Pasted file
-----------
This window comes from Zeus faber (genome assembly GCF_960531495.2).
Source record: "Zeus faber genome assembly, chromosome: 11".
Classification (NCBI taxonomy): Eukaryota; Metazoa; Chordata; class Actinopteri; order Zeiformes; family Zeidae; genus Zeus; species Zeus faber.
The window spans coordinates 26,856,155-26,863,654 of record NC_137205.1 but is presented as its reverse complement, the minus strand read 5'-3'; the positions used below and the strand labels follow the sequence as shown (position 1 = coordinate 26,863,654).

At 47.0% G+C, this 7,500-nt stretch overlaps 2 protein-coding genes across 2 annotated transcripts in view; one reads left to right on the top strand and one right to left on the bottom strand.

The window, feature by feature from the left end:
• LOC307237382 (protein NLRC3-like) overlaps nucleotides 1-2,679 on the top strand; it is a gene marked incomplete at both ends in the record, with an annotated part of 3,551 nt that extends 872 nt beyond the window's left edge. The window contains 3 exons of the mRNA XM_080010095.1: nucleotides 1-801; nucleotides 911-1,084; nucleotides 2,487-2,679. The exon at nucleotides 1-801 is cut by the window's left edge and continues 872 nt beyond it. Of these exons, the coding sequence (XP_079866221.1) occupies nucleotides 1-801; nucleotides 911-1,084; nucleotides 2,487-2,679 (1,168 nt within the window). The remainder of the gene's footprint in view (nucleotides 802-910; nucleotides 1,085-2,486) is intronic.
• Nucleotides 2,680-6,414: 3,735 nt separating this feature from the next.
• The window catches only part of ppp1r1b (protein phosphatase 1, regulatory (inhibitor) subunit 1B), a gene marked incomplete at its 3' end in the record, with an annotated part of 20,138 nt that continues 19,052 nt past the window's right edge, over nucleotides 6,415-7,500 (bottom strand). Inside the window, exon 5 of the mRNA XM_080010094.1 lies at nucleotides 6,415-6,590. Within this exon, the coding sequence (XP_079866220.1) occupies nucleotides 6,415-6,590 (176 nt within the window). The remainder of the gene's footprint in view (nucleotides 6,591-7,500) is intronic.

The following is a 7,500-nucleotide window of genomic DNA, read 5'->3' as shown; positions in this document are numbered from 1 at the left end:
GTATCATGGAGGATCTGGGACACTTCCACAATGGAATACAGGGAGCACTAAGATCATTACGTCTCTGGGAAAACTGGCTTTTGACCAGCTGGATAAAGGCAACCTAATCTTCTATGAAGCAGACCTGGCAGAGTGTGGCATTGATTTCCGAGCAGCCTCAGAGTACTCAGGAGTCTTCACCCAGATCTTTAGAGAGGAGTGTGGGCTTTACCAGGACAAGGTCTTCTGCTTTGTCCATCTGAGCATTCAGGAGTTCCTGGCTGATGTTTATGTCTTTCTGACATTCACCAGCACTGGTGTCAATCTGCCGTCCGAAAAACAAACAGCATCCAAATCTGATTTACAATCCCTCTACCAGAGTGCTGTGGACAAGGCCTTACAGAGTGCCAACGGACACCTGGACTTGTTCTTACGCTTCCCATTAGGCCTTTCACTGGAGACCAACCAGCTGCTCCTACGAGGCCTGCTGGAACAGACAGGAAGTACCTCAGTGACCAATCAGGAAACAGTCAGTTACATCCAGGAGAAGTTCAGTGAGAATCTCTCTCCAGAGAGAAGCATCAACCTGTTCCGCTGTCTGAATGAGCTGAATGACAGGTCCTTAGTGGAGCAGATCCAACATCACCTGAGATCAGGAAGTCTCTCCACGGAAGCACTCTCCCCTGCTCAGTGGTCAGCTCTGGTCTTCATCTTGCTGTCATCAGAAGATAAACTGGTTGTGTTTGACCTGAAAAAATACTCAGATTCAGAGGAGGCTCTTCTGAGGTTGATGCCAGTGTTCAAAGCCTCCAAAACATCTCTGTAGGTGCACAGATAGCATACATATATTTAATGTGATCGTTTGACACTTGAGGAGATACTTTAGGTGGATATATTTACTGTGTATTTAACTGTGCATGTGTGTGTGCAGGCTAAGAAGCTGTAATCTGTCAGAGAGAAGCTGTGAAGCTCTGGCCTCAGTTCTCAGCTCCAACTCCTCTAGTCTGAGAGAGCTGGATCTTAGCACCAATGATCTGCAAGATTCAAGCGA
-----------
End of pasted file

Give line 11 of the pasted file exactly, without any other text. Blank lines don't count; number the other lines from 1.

GTATCATGGAGGATCTGGGACACTTCCACAATGGAATACAGGGAGCACTAAGATCATTACGTCTCTGGGAAAACTGGCTTTTGACCAGCTGGATAAAGGCAACCTAATCTTCTATGAAGCAGACCTGGCAGAGTGTGGCATTGATTTCCGAGCAGCCTCAGAGTACTCAGGAGTCTTCACCCAGATCTTTAGAGAGGAGTGTGGGCTTTACCAGGACAAGGTCTTCTGCTTTGTCCATCTGAGCATTCAGGAGTTCCTGGCTGATGTTTATGTCTTTCTGACATTCACCAGCACTGGTGTCAATCTGCCGTCCGAAAAACAAACAGCATCCAAATCTGATTTACAATCCCTCTACCAGAGTGCTGTGGACAAGGCCTTACAGAGTGCCAACGGACACCTGGACTTGTTCTTACGCTTCCCATTAGGCCTTTCACTGGAGACCAACCAGCTGCTCCTACGAGGCCTGCTGGAACAGACAGGAAGTACCTCAGTGACCAATCAGGAAACAGTCAGTTACATCCAGGAGAAGTTCAGTGAGAATCTCTCTCCAGAGAGAAGCATCAACCTGTTCCGCTGTCTGAATGAGCTGAATGACAGGTCCTTAGTGGAGCAGATCCAACATCACCTGAGATCAGGAAGTCTCTCCACGGAAGCACTCTCCCCTGCTCAGTGGTCAGCTCTGGTCTTCATCTTGCTGTCATCAGAAGATAAACTGGTTGTGTTTGACCTGAAAAAATACTCAGATTCAGAGGAGGCTCTTCTGAGGTTGATGCCAGTGTTCAAAGCCTCCAAAACATCTCTGTAGGTGCACAGATAGCATACATATATTTAATGTGATCGTTTGACACTTGAGGAGATACTTTAGGTGGATATATTTACTGTGTATTTAACTGTGCATGTGTGTGTGCAGGCTAAGAAGCTGTAATCTGTCAGAGAGAAGCTGTGAAGCTCTGGCCTCAGTTCTCAGCTCCAACTCCTCTAGTCTGAGAGAGCTGGATCTTAGCACCAATGATCTGCAAGATTCAAGCGA